Social care professionals would carry out more assessments and reviews than they presently do under the government’s plans to ‘cap’ lifetime social care costs for older people, unveiled yesterday.
The policy would bring many self-funders into the care management system of assessments and annual reviews to entitle them to receive full state funding for their care should their costs pass the cap, which will be set at £75,000 when the reform is introduced in 2017.
The cost to councils of additional assessments is included in the government’s estimate of the full cost of its funding reform, which is £1bn a year by 2020. This is likely to involve local authorities taking on more staff to carry out the assessments and reviews when the new funding system comes into force.
Why system will generate more assessments and reviews
Under the capped cost system, people’s progress towards the cap will be measured according to how much their local authority would spend on meeting their eligible needs in full; this applies to both full self-funders and those receiving a means-tested contribution to their community-based or residential care.
This would require them receiving an assessment of their needs and annual reviews so that their council can track notional spending on their eligible needs. When this figure reaches the cap, they would become eligible for full state funding for care, though not for the “hotel costs” of residential care.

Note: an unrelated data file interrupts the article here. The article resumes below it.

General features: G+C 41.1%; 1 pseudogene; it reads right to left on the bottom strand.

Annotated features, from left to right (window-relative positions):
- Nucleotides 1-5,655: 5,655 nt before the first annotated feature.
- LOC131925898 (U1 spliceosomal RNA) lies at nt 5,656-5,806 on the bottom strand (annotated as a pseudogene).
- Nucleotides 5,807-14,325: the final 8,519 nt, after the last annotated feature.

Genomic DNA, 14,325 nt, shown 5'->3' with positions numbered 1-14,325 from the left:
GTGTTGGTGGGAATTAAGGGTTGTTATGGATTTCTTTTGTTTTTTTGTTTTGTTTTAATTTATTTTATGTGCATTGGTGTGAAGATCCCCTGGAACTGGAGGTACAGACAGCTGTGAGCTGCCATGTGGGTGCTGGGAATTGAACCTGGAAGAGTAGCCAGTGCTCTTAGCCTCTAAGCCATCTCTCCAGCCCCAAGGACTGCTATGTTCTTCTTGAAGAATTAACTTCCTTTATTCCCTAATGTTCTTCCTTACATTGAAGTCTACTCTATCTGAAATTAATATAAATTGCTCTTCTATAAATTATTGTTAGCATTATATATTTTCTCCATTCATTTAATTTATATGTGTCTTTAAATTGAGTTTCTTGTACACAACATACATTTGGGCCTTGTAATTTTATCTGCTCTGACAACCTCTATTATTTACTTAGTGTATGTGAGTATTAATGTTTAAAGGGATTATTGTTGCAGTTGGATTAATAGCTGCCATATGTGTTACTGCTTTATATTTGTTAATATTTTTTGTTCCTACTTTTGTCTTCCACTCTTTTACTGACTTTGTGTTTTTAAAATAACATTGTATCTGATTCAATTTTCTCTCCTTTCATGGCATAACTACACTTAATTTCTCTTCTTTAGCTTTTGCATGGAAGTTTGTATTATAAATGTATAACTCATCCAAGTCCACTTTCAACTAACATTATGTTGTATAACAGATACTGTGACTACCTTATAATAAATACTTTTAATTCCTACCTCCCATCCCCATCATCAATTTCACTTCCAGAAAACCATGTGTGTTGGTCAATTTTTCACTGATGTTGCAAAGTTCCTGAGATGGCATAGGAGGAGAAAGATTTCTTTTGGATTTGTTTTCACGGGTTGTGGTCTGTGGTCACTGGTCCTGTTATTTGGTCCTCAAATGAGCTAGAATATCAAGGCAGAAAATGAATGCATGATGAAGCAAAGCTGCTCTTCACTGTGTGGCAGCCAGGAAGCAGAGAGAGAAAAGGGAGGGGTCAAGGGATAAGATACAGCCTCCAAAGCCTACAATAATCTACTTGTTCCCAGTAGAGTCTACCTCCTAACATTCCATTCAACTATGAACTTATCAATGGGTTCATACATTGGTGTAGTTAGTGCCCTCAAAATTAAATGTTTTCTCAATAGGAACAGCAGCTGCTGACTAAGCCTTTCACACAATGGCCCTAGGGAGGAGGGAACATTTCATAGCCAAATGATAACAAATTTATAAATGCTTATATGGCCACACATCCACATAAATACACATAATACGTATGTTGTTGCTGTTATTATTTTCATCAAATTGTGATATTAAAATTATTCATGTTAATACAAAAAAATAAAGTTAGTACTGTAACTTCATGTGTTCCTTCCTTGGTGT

People with eligible needs who are funding their own care would receive a notional personal budget quantifying what their council would spend on them and this will be tracked through a care account, which the council would be expected to update at least annually.
If people decline to have their care needs reviewed, their progress towards the cap will be frozen.
The changes to the care funding system will be enacted through amendments to the current draft Care and Support Bill.
The changes would include additional duties on councils to:
- Provide notional personal budgets for people with eligible needs who do not qualify for council-funded care because of their wealth or income;
- Keep an up-to-date care account for this group, measuring their progress towards the care cap;
- Review the needs of this group.
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